Fujifilm X-H1 Review
The Fujifilm X-H1 if the first X series camera to offer in-body stabilization, despite previous suggestions from the company that it couldn't be done. To get an idea of how well it compensates for real world hand shake, we ran it through our IS test at 24mm, 50mm and 200mm (equivalents).
Unlike other brands, Fujifilm doesn't gain an advantage when using in-body IS with a stabilized lens. In fact, the chart below shows that it is possible to get better stabilization with non-IS lenses, than with their IS counterparts.
Stabilization is a complex issue at the best of times, with different types (and differing extent) of movement playing a different role, depending on focal length. In this case there's an additional complication because most XF lenses weren't designed to project the slightly oversized image circle needed for in-body stabilization to work to its full extent.
|Fujifilm's own claims show that IS performance is somewhat lens dependent and that the provision of lens IS doesn't necessarily lead to better performance.|
This test is done by shooting 10 frames at our test target, starting with one over the focal length and working our way downward in intervals of 2/3-stops using a neutral density filter (to maintain the same aperture). We first did this with IS on, and then with IS off. The images were then assessed to the following standard:
1) Excellent - the best the camera is capable of
2) Some softness - only distinguishable from Excellent by comparison
3) Noticeable blur - blur can be perceived without reference to another image
4) Unusable - significant motion perceptible
Before getting into the results, it's worth noting that the X-H1 offers two IS modes: 'Continuous' and 'Shooting,' the former is always on, the later engages when the shutter is half pressed. We tested both and found continuous gave marginally more effective stabilization, providing a greater number of 'Excellent' rated images, though presumably at the cost of battery life. For this reason our test results reflect continuous IS being used.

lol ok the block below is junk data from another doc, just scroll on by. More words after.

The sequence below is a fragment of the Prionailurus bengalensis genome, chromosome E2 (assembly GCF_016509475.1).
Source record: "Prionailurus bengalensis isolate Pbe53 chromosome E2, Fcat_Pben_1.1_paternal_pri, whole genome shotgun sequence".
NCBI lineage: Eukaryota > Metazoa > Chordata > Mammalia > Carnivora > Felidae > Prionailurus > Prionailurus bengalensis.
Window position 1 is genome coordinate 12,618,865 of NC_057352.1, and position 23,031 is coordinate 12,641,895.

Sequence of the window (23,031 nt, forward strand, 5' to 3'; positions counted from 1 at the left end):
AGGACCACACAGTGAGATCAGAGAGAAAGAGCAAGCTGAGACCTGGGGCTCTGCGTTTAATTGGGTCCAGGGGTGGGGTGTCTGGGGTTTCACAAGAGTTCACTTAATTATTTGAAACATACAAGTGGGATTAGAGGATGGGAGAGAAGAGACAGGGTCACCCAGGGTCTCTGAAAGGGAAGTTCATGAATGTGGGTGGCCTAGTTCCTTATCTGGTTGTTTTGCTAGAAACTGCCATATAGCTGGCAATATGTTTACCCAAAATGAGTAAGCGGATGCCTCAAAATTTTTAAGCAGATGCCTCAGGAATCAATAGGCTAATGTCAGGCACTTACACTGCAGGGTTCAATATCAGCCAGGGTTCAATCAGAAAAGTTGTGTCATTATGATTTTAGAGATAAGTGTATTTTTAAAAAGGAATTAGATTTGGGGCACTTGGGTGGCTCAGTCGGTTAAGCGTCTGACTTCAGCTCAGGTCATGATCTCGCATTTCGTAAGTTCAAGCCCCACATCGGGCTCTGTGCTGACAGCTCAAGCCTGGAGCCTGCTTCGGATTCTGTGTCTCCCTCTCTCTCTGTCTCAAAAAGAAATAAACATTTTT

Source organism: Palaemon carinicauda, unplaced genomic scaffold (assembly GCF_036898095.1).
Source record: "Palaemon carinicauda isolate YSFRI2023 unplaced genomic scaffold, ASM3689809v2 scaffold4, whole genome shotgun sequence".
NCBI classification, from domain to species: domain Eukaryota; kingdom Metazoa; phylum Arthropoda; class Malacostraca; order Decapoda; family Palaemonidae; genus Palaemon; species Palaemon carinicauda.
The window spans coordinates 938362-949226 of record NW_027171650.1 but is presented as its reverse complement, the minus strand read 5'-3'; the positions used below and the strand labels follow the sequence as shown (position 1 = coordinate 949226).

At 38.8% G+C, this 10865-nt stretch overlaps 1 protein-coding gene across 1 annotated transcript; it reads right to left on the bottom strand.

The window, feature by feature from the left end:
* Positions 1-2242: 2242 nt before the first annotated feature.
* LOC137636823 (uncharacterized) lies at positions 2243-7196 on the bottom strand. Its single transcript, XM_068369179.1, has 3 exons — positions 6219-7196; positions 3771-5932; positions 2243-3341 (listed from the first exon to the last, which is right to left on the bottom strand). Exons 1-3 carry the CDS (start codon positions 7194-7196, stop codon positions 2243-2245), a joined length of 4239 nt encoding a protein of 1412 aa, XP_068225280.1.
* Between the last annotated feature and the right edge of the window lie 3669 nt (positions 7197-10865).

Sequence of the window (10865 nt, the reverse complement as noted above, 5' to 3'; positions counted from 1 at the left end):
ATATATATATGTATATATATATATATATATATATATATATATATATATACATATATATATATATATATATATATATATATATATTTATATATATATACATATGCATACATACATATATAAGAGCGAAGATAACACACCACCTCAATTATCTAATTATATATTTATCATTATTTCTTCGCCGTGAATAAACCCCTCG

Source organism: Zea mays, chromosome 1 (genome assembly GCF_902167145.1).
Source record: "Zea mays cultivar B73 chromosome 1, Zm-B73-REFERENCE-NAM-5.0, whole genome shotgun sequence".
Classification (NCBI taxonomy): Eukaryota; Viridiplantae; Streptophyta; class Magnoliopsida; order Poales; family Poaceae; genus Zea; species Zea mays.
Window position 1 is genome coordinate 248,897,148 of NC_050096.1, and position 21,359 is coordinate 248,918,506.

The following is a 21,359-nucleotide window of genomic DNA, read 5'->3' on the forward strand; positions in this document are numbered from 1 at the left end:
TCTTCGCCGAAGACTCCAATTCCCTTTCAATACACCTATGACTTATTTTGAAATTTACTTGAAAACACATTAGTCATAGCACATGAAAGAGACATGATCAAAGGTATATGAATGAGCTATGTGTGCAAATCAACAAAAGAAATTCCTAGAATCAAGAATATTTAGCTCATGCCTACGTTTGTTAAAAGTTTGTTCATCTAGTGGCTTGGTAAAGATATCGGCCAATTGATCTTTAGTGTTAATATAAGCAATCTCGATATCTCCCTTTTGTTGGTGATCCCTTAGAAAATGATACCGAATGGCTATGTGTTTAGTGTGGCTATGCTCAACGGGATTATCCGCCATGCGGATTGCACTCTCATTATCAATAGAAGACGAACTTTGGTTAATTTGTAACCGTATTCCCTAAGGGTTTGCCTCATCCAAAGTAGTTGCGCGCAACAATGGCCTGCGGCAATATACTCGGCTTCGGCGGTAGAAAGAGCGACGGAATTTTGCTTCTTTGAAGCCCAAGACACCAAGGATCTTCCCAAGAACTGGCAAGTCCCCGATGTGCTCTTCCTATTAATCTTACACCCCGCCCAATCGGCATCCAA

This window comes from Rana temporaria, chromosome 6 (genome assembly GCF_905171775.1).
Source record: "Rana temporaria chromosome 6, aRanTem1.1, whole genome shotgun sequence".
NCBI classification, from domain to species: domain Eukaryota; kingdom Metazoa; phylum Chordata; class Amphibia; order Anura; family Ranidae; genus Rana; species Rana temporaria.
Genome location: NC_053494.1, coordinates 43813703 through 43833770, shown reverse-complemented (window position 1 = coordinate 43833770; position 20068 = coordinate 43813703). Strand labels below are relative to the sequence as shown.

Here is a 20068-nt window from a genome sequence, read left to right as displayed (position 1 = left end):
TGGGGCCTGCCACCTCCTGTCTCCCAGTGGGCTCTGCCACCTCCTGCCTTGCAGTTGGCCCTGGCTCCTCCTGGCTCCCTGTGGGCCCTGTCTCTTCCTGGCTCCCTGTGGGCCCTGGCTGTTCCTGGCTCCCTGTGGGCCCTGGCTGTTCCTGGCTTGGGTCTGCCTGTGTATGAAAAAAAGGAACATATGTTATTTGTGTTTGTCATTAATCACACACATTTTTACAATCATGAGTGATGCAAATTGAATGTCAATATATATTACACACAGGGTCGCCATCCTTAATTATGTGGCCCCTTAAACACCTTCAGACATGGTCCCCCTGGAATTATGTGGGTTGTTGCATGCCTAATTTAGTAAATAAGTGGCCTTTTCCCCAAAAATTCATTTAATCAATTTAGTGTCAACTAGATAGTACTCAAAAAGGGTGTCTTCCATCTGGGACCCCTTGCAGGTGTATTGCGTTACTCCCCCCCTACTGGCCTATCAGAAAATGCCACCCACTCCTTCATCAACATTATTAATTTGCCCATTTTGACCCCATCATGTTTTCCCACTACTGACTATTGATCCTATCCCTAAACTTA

To get a representative result of what the system is capable of (and given our in-house selection of lenses) we tested 24mm and 50mm equivalents using the XF 16-55 F2.8 lens. For 200mm equiv. we used the XF 55-200mm F3.5-4.8 R LM OIS.
|Stabilization On (cont.)||Stabilization On (cont.)||Stabilization On (cont.)|
|Stabilization Off||Stabilization Off||Stabilization Off|
To assess image stablization, we compare where the IS On and IS Off success rates show a similar pattern.
It's important to note that this is our own assessment of real-world performance and always gives results significantly lower than the CIPA test methodology.
Using this method, at a 200mm equiv., the X-H1 provided roughly 3.3-stops of IS. In our test, 1/13 sec was last shutter speed before the hit rate dropped below 50% with IS on compared to 1/125 sec with IS off. At a 50mm equiv. the X-H1 provided roughly the same, 3.3-stops of hand-hold-ability: a 50% usable photo hit rate of 1/5 sec with IS on vs 1/50 sec with IS off.
The X-H1's stabilization appears to be less robust when shooting with a wide angle lens or, at least, with this particular wide-angle lens. At a 24mm equiv. the X-H1 provided about 2 stops of image stablization: a 50% usable photo hit rate of 1/8 sec with IS on vs 1/30 sec with IS off.
This is a slightly odd result: in-body stabilization is generally pretty good at wide-angle correction (and, it's worth noting that Fujifilm claims 5 stops of correction for its 16mm and 14mm primes). This suggests the 16-50mm lens, along with the company's 10-24mm project image circles that are too small to allow the in-body system to use the full extent of its movement.
When shooting stills with the Fujifilm X-H1 using the continuous IS mode, users can expect about 3.3-stops of added stablization when shooting with normal to telephoto lenses: a very good result. However, with current wide-angle lens we tested, this figure drops to around 2-stops.
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